Play testing these Close Little World Wars rules

The increasingly dominant force in this game were the heavier weapons – mortars, light machine guns and the light field gun. It would be interesting to play / replay this game at rifle squad level without (some of) these other weapons.

This and the restricted terrain created the shape and the pressures of this solo game.

Posted by Man of TIN blog, October 2016.

 

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WW2 Platoon Level Close Little World Wars rules

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Peter Laing WW1 and WW2 infantry figures.,

 

Close Little (World ) Wars

Recently I have been improvising a WW2 platoon level version of Donald Featherstone’s ‘Close Wars’ rules. These were originally written as an appendix in his book War Games (1962), as suitable rules for 18th Century redcoat versus tribal natives in a cluttered forest or wooded terrain.

I have been looking for very simple platoon level WW2 game rules, suitable for Peter Laing’s limited 15mm WW2 range, which were designed to give “a most satisfactory infantry action game”

Bolt Action they may not be, but it is interesting to look at the background logic, assumptions, simplifications, mechanisms and whys or wherefores involved to make suitable rules and weapons ranges for your style of game.

These simple rules could be used with WW2 infantry action in wooded or cluttered terrain, where vehicles cannot easily  follow such as Normandy ’44 bocage hedged terrain (but without armoured vehicles) or early 1939-40 infantry action, the Bicycle Blitzkreig, the withdrawal to Dunkirk etc.

An Operation Sealion invasion of Britain scenario (1939 /1940/ 1941) is also possible with the few WW2 types that Peter Laing made. (I’m source some of them could double up as The Warmington Home Guard as required.)

Once artillery, heavy machine guns, vehicles and other long range weapons are introduced, the distances and ranges  become too big for the smaller game boards and tabletops I work with.

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Reference to weapons ranges and other scenario rules (buildings, street fighting etc) as situations emerge can be made to the ‘Simple WW2 rules’ that Donald Featherstone includes  in his 1962 book War Games; the Close Wars rules are an appendix to this book (shown at end of blogpost).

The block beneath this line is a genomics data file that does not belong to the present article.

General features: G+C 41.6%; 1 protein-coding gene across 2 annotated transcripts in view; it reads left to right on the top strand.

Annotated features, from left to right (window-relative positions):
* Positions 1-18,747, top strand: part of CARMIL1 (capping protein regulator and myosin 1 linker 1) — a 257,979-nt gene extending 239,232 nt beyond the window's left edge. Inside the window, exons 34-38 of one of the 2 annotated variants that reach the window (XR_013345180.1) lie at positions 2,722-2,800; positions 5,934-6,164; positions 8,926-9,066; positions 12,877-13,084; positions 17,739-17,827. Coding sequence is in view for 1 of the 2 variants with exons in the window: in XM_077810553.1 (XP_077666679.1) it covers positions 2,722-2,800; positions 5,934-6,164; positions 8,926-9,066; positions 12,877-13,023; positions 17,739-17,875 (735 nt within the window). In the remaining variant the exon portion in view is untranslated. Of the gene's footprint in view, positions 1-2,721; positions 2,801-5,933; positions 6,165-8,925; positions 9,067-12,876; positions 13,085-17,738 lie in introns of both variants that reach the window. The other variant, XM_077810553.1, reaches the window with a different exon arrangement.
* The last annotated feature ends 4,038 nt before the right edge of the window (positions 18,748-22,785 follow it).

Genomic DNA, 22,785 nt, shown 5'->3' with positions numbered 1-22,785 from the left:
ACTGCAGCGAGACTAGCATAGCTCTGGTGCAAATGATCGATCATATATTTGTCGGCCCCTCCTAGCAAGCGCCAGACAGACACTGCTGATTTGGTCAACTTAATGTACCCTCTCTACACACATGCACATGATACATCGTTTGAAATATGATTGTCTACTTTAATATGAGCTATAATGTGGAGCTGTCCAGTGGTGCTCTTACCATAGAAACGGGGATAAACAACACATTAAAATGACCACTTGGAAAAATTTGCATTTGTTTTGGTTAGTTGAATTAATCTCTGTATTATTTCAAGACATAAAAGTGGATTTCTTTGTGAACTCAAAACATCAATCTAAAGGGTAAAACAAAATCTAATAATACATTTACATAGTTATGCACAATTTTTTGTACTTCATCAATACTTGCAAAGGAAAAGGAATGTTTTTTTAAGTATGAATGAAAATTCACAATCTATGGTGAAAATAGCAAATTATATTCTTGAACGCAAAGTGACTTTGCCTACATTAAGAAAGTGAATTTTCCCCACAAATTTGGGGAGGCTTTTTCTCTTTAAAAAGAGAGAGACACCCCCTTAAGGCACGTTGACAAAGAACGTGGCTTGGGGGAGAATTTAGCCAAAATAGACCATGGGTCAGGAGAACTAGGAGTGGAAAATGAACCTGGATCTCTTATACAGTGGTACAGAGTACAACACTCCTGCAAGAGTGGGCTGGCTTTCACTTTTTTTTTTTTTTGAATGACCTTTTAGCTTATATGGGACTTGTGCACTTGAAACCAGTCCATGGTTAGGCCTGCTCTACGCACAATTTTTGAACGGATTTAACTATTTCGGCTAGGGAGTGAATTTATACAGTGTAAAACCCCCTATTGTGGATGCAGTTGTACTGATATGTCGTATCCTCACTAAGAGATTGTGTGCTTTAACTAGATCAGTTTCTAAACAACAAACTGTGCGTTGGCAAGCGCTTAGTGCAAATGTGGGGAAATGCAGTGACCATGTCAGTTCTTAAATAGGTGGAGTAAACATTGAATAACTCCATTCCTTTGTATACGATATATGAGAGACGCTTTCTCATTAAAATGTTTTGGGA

Using 20mm plastic figures with a wider range of troop types available gives the possibility of an interesting jungle action of cluttered terrain which could be played with a box of Airfix OO/HO Australian / Gurkha infantry or  US Marines and a box of Japanese infantry. Get those palm trees out to replace the fir trees.

1 figure = 1 man in skirmish rules.

Small numbers, small tables, short actions or games time = my style of usually solo game. 

Aims or Victory Conditions

The aim of each force (as set out in Featherstone’s Close Wars rules) unless otherwise described is:
1. to seek out and destroy their enemy.
2. Alternatively, to get at least 50% of your troops to the opposite enemy baseline

However for each game, you can set your own scenario end or Victory Conditions.

This usually involves fighting to the last man, but occasionally involves rescuing or escorting to safety civilians, stretcher bearers or  secret plans.

https://manoftinblog.wordpress.com/2016/06/09/close-little-wars-featherstones-simplest-rules/

WW2 Peter Laing figures

https://manoftinblog.wordpress.com/2016/07/22/peter-laing-ww2-figures/

WW2 Infantry Movement Rates

Infantry on foot move 6 inches per move or 2 hex / squares.

Uphill  – moves up (opposed or unopposed) hills count as 1 hex / squares or half  rate move e.g. 3 inches.

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Peter Laing 15mm WW1 despatch rider.

Motorised vehicle e.g. motorcycle despatch rider moves 12 inches per move or 4 hex squares off-road (Plus 3 inches / 1 hex on road).  Bicycle moves 12 inches on road / 4 hexes, 9 inches / 3 hexes  offroad.

Stretcher bearers move 1 hex per move. They are not armed.

Difficult Terrain
If deemed passable, fording streams take 3 inches or 1 hex to cross. Fording places or bridges can be marked out.

Bogs and marshes (if deemed passable) at half speed eg 1 hex square per move. Other impassable features you can introduce include marked minefields.

Moves on clear paths or roads (if they exist) have 3 inch extra or 1 hex extra BONUS per move.